And I tried to think of a snappy title, but fell back on that old warhorse Martin Niemöller because I'm not a professional journalist and what, you think I'm being paid to write this?
… whereas weblogs are an increasingly common medium for self-expression by media professionals as well as private persons, the status of their authors and publishers, including their legal status, is neither determined nor made clear to the readers of the weblogs, causing uncertainties regarding impartiality, reliability, source protection, applicability of ethical codes and the assignment of liability in the event of lawsuits, …
Suggests clarifying the status, legal or otherwise, of weblogs and encourages their voluntary labelling according to the professional and financial responsibilities and interests of their authors and publishers
In plainer language, they want to regulate blogging. Of course the regulation will be mild, and for the good of the bloggers as well as the readers as well as third parties, simply to reduce confusion and to establish legal status, and perhaps to address financial responsibility, whatever that means.
Well, I'm a lawyer, I know what that means. It means establishing "journalists," however that's defined, as a professional guild with enhanced legal protection from suit, as opposed to "private" bloggers, among other things. It also means to increase government (in this case, EU) oversight of journalists on the web. And "private" bloggers. And of course, since regulation never ends, it eventually means regulating the content of blogs, or establishing standards of what can and can't be said on blogs. Give a bureaucrat a yard, and he'll take a neighborhood.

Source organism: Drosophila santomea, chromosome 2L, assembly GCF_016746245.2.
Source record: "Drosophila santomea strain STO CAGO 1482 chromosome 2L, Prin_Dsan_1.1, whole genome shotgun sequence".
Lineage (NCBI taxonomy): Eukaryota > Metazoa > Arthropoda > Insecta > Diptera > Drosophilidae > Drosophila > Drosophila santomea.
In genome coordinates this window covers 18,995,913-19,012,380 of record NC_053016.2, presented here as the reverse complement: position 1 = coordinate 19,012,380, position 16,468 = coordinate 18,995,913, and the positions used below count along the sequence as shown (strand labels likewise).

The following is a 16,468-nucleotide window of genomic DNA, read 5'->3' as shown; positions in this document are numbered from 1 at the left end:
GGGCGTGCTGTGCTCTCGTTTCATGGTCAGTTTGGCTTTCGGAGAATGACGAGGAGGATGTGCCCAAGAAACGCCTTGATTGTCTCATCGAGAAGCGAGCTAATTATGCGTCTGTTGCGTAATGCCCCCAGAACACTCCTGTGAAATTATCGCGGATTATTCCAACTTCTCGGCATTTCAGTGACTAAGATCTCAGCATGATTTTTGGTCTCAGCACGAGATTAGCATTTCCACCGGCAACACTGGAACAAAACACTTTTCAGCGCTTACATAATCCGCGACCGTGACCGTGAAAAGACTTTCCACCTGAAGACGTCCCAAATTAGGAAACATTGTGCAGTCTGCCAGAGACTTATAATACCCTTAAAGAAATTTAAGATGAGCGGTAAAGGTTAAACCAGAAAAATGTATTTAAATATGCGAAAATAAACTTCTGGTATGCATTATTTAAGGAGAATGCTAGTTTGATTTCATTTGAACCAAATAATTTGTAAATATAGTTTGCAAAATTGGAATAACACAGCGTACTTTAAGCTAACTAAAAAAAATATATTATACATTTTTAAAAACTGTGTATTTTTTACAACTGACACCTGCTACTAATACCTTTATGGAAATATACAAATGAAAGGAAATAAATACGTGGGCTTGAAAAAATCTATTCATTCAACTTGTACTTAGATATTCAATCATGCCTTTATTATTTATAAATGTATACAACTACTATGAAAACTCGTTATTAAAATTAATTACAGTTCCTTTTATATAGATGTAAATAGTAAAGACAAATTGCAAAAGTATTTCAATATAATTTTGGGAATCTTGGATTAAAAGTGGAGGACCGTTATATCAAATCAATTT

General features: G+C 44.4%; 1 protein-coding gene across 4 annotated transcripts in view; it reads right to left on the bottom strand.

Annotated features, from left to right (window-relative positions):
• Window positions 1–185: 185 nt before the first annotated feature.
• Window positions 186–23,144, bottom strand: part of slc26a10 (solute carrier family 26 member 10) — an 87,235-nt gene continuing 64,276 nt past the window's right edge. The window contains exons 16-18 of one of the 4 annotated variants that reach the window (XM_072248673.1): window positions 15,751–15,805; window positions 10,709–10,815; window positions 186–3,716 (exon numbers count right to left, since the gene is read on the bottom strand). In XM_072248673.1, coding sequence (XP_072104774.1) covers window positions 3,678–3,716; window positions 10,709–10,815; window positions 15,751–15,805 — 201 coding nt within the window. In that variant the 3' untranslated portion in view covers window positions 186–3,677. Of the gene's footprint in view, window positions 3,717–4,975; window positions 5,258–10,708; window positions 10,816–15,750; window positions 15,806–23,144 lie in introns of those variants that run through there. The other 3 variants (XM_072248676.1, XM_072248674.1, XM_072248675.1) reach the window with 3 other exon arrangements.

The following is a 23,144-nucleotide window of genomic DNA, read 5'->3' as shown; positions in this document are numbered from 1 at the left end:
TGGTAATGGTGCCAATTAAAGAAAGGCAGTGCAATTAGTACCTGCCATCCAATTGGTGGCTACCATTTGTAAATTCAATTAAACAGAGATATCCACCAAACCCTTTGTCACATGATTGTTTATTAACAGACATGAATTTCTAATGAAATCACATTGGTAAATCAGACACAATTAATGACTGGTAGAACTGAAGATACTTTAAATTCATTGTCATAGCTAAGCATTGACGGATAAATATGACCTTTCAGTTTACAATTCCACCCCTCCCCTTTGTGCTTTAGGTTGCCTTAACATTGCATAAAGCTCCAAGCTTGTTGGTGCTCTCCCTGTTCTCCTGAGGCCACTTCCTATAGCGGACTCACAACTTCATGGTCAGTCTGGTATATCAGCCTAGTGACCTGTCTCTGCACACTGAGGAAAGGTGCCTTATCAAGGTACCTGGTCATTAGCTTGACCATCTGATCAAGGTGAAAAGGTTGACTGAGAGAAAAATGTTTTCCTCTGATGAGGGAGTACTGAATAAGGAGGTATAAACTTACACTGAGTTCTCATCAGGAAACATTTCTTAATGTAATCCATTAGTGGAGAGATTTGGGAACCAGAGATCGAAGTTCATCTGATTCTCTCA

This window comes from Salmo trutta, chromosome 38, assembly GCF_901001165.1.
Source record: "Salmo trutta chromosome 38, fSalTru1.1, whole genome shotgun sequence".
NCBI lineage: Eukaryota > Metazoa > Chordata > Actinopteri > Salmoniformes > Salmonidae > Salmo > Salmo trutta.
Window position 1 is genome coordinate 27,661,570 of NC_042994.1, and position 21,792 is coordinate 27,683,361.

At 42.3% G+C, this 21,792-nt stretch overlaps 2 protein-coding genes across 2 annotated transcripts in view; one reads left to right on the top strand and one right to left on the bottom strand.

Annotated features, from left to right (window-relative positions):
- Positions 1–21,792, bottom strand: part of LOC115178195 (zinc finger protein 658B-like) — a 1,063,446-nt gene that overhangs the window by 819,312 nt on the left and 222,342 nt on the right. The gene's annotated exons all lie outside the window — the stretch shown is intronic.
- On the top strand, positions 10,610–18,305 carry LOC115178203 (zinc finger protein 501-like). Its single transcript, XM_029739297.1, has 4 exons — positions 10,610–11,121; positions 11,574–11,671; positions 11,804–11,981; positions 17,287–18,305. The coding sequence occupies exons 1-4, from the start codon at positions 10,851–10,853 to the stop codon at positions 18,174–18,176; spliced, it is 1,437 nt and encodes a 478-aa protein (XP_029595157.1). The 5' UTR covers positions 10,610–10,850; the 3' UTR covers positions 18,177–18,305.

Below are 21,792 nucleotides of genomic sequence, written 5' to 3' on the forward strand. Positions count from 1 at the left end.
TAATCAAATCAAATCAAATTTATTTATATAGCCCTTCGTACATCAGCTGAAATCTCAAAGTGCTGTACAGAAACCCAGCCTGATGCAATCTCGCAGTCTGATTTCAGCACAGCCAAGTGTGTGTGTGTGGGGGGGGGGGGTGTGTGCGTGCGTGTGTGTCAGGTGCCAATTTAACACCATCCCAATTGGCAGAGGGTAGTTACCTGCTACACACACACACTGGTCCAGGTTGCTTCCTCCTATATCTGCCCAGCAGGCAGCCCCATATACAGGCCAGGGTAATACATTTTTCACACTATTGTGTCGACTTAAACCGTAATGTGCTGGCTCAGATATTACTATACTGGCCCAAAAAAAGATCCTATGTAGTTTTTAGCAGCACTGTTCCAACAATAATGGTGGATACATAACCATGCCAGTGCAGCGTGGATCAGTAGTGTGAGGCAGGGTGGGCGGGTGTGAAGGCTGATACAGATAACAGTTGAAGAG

While this is primarily of concern to our European friends, as that's whose committee this is (and legislation allowing oversight of blog content would never survive First Amendment scrutiny under the most liberal or conservative American Supreme Courts of the past fifty years), it's troubling nonetheless to me. I don't believe that the government has any business defining journalism or distinguishing it from ordinary writing by the public, as has been proposed in, for instance, congressional efforts to insert a journalistic shield privilege into the Federal Rules of Evidence.
I'm skeptical of any law which would protect a bad writer like the New York Times' Judith Miller (and her lying sources) merely because she works for the Times, but wouldn't protect a Josh Wolf because he's an amateur. I'm skeptical of any attempt to make "journalists" a separate class of brahmins, who have privileges not accorded the lowliest Facebook user. Because I can't see the difference between an Instapundit, who earns his pay as a law professor, and an Andrew Sullivan, who earns his pay as a so-called journalist but does essentially the same thing that Reynolds does, albeit with more words and ten times the Obama fandom.
For that matter, I can't see much difference between either of them and my blogging partner David, who's a better blogger than either on the rare occasions when he rouses himself to touch a keyboard.
Via A Fistful of Euros, where Guy LaRoche has more to say on what this might mean for Europe.